A friend of mine was building a deck based on the “Watt” archetype and asked me how Wattsquirrel worked. Today I’ll be talking about just that. Let’s dive right in and look at the card.
This card can attack twice during each Battle Phase. If this card battles, negate the effects of the monster it battled after damage calculation (including in the Graveyard).
So this little critter has two different effects. The first one is pretty obvious: A Continuous effect that lets declare two attacks during each Battle Phase instead of one. But what about the second effect? Well, according to the TCG rulings, this effect is a Trigger effect. If we compare this effect to Red Dragon Archfiend’s original text, we can also see that the effect activates after damage calculation. And as for what the effect does, that’s also very simple: It negates the effects of whatever monster Wattsquirrel battled.
The tricky part of the effect is the last bit in parentheses. What exactly does “including in the Graveyard” mean? Well, I’m going to tell you. But first, let’s set up an example.
James controls a face-up Treeborn Frog in Defense Position, and one Set Spell/Trap Card. His opponent, Pete, controls a face-up Wattsquirrel. It’s Pete’s turn, and he decides to attack with Wattsquirrel. James activates his Set card Waboku. As a result, Treeborn Frog survives the battle, but Wattsquirrel has negated its effect. Pete moves to Main Phase 2 and activates Dark Hole from his hand, destroying the two monsters on the field. When James’ Standby Phase rolls around, he tries to activate Treeborn Frog’s effect to Special Summon it, but it is still negated.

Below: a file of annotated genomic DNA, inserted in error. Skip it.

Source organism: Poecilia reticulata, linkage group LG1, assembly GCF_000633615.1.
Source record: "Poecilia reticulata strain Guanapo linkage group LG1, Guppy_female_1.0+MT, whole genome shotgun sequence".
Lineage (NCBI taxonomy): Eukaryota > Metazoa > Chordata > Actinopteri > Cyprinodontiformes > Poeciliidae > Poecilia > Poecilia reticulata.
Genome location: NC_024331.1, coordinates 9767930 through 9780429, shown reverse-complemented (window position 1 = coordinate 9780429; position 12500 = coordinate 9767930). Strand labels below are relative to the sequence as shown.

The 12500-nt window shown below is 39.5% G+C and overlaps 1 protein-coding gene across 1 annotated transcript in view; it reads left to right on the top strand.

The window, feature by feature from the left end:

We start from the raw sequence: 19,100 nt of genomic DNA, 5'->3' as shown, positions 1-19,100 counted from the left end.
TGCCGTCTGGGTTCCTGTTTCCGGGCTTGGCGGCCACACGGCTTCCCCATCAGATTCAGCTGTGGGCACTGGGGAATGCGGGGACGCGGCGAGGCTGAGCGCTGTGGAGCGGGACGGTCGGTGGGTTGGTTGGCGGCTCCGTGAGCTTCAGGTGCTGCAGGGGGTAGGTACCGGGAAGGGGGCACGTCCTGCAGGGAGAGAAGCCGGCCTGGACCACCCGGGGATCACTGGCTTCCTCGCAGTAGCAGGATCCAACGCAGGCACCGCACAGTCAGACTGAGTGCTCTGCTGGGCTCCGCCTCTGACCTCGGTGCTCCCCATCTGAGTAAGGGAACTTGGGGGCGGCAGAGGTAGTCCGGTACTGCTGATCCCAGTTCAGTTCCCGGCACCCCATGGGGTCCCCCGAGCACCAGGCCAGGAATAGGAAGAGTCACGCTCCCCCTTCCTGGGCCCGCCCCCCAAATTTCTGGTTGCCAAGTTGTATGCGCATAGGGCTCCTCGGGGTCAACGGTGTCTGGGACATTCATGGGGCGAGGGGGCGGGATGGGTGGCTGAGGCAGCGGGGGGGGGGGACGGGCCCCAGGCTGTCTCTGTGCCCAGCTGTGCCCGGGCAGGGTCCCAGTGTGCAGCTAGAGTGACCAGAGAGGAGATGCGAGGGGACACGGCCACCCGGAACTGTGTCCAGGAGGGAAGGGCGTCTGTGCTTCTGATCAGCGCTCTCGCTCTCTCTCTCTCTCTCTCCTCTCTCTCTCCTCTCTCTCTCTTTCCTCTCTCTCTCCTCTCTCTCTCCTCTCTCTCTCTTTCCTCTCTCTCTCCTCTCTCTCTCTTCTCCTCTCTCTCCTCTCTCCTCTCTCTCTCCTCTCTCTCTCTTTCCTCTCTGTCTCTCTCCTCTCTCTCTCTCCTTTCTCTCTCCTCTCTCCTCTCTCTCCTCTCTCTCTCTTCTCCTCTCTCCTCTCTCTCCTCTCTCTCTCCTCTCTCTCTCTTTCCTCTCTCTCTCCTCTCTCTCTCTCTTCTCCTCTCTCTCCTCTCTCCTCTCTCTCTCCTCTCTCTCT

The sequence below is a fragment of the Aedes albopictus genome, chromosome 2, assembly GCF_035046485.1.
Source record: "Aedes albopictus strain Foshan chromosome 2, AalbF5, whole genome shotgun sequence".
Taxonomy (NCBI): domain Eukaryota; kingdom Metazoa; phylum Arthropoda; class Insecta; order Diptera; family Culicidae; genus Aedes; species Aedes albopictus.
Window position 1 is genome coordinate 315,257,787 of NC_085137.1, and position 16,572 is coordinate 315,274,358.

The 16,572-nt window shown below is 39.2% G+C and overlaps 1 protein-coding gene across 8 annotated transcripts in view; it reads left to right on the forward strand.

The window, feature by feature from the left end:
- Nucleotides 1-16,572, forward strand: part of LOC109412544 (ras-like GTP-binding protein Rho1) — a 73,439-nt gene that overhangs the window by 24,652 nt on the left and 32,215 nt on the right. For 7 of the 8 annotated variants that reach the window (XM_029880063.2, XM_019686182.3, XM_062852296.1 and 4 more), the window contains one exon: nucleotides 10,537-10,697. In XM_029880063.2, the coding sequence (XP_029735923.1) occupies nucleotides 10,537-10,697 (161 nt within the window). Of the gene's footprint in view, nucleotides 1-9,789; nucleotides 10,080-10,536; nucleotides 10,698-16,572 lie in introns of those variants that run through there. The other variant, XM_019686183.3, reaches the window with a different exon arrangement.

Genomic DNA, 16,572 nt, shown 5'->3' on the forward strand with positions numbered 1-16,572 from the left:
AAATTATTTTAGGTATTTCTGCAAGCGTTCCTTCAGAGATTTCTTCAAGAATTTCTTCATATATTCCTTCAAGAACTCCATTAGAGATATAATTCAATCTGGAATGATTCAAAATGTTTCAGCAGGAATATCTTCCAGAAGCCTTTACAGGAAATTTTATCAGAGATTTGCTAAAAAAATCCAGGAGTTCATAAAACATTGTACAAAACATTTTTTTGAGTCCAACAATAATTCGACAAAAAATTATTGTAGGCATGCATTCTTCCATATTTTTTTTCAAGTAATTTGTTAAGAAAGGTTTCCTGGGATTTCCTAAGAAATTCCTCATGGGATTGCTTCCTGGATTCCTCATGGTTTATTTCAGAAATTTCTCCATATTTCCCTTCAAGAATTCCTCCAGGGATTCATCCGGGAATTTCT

“Wait a minute,” you might say. “How can it be negated? It changed places! Shouldn’t the effect have disappeared?”
And that’s the tricky part I was talking about. You see, the “including in the Graveyard” part of Wattsquirrel’s effect doesn’t simply mean that monsters destroyed by Wattsquirrel in battle will be negated. It means that the monster’s effects will be negated, including if it goes to the Graveyard by any means. In essence, this effect lingers even if that monster goes to the Graveyard.
But that’s not the end of it. There are a few times when that monster’s effects will no longer be negated.
- If a monster being negated by Wattsquirrel is on the field or in the Graveyard and returns to the hand or Deck (Main or Extra), or is banished, then it’s effects will no longer be negated.
- If it is in the Graveyard and is Special Summoned back to the field, its effects will no longer be negated.
- If it is on the field and is flipped face-down, it will no longer be negated when it is flipped face-up again.
So, what does this mean for monsters like Necro Gardna or Stygian Street Patrol? Same thing it means for Hand of Nephthys when it’s revived by Junk Synchron: You can activate the effect, but it will still be negated.
But what about monsters like Grapha, Dragon Lord of Dark World who can be Special Summoned from the Graveyard by their own Summoning conditions? Those are negated too. As it turns out, Summoning conditions are, for the most part, effects. Conditions that prevent summons (i.e. “cannot be Special Summoned by other ways”) are NOT effects that can be negated. But the actual Summoning method can be negated. You can find the specific ruling on Grapha.
There are more monsters out there that work like Wattsquirrel. You can make very good use of them if you find them.